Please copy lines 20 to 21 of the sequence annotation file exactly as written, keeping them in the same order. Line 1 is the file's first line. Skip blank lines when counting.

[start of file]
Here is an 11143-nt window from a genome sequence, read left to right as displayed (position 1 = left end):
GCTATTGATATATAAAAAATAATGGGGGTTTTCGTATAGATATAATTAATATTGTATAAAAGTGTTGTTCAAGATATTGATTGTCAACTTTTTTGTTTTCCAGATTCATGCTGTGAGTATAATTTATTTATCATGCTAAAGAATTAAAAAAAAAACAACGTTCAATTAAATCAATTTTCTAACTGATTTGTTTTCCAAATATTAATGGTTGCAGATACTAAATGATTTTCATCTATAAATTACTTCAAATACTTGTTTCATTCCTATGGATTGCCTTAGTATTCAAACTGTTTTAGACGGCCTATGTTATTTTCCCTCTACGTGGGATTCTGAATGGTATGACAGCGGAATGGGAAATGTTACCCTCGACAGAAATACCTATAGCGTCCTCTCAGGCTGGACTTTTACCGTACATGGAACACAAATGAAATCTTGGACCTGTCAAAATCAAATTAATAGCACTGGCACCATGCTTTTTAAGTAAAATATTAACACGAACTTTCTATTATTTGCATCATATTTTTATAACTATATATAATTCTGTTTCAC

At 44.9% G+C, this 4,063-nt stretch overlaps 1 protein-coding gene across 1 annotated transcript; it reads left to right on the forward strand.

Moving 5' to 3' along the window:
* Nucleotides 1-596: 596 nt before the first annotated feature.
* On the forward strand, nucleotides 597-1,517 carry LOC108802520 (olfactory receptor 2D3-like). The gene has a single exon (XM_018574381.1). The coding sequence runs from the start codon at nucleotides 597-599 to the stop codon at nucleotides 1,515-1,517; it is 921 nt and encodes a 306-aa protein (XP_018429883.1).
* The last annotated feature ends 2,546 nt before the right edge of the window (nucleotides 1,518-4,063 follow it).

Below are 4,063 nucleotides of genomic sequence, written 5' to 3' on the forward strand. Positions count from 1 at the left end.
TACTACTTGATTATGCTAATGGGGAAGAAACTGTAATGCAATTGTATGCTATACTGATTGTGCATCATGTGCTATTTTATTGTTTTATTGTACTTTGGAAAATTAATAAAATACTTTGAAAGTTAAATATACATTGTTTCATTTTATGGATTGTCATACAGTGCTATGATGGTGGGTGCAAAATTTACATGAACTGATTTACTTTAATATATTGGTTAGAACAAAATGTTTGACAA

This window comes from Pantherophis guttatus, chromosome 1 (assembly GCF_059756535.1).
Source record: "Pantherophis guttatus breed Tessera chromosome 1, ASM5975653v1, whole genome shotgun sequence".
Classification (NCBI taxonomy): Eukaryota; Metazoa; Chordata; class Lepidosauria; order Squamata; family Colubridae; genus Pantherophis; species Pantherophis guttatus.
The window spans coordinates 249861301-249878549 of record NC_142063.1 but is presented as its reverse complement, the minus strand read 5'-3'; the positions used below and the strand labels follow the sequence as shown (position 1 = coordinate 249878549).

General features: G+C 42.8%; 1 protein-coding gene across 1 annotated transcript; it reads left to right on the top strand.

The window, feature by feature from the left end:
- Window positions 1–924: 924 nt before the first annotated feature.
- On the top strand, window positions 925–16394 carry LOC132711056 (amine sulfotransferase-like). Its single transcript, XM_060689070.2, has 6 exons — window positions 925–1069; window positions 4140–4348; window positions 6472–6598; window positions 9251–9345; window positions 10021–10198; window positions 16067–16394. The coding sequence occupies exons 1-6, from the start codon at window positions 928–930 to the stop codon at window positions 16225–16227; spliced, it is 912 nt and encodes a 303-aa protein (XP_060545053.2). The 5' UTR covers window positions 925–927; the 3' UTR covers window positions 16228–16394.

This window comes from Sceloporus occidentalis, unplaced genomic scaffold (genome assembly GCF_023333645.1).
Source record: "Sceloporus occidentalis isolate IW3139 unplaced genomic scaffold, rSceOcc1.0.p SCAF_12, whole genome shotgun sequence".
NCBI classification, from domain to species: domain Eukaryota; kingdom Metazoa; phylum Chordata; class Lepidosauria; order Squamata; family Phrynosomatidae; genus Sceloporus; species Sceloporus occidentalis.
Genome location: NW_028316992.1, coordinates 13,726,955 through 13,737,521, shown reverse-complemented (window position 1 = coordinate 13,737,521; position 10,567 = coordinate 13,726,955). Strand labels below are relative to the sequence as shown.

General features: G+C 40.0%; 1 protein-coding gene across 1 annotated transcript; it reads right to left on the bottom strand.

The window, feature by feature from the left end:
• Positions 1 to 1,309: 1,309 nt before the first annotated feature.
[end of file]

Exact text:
NCBI classification, from domain to species: domain Eukaryota; kingdom Metazoa; phylum Chordata; class Lepidosauria; order Squamata; family Phrynosomatidae; genus Sceloporus; species Sceloporus occidentalis.
Genome location: NW_028316992.1, coordinates 13,726,955 through 13,737,521, shown reverse-complemented (window position 1 = coordinate 13,737,521; position 10,567 = coordinate 13,726,955). Strand labels below are relative to the sequence as shown.